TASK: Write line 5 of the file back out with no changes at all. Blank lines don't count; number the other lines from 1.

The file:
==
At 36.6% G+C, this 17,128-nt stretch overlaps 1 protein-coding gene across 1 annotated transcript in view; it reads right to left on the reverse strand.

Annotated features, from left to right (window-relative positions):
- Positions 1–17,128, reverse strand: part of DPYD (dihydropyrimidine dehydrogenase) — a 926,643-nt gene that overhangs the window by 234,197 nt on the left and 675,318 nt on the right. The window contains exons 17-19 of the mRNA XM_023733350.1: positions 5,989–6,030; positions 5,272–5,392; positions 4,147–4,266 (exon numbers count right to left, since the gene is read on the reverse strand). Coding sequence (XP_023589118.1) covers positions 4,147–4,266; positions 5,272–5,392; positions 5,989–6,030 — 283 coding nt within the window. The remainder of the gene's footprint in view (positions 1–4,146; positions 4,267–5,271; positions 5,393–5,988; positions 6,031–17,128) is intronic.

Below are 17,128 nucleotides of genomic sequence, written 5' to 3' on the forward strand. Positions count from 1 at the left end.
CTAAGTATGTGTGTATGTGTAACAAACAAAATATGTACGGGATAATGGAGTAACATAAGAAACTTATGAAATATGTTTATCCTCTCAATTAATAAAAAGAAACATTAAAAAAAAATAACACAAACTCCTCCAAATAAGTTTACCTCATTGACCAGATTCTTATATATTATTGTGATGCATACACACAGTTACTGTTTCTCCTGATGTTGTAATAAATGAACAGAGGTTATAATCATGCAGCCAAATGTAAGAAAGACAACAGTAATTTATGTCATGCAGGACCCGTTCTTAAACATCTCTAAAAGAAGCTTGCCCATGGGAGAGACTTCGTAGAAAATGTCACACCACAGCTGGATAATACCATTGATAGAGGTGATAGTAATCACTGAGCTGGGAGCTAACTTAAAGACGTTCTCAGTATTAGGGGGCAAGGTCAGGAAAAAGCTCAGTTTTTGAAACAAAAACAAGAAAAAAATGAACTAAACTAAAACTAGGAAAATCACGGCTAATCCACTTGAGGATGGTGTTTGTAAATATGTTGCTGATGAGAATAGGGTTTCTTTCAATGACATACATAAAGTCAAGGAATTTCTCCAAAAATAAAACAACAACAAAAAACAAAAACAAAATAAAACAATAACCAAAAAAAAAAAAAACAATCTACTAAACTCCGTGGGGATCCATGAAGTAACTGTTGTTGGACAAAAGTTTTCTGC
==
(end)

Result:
CTAAGTATGTGTGTATGTGTAACAAACAAAATATGTACGGGATAATGGAGTAACATAAGAAACTTATGAAATATGTTTATCCTCTCAATTAATAAAAAGAAACATTAAAAAAAAATAACACAAACTCCTCCAAATAAGTTTACCTCATTGACCAGATTCTTATATATTATTGTGATGCATACACACAGTTACTGTTTCTCCTGATGTTGTAATAAATGAACAGAGGTTATAATCATGCAGCCAAATGTAAGAAAGACAACAGTAATTTATGTCATGCAGGACCCGTTCTTAAACATCTCTAAAAGAAGCTTGCCCATGGGAGAGACTTCGTAGAAAATGTCACACCACAGCTGGATAATACCATTGATAGAGGTGATAGTAATCACTGAGCTGGGAGCTAACTTAAAGACGTTCTCAGTATTAGGGGGCAAGGTCAGGAAAAAGCTCAGTTTTTGAAACAAAAACAAGAAAAAAATGAACTAAACTAAAACTAGGAAAATCACGGCTAATCCACTTGAGGATGGTGTTTGTAAATATGTTGCTGATGAGAATAGGGTTTCTTTCAATGACATACATAAAGTCAAGGAATTTCTCCAAAAATAAAACAACAACAAAAAACAAAAACAAAATAAAACAATAACCAAAAAAAAAAAAAACAATCTACTAAACTCCGTGGGGATCCATGAAGTAACTGTTGTTGGACAAAAGTTTTCTGC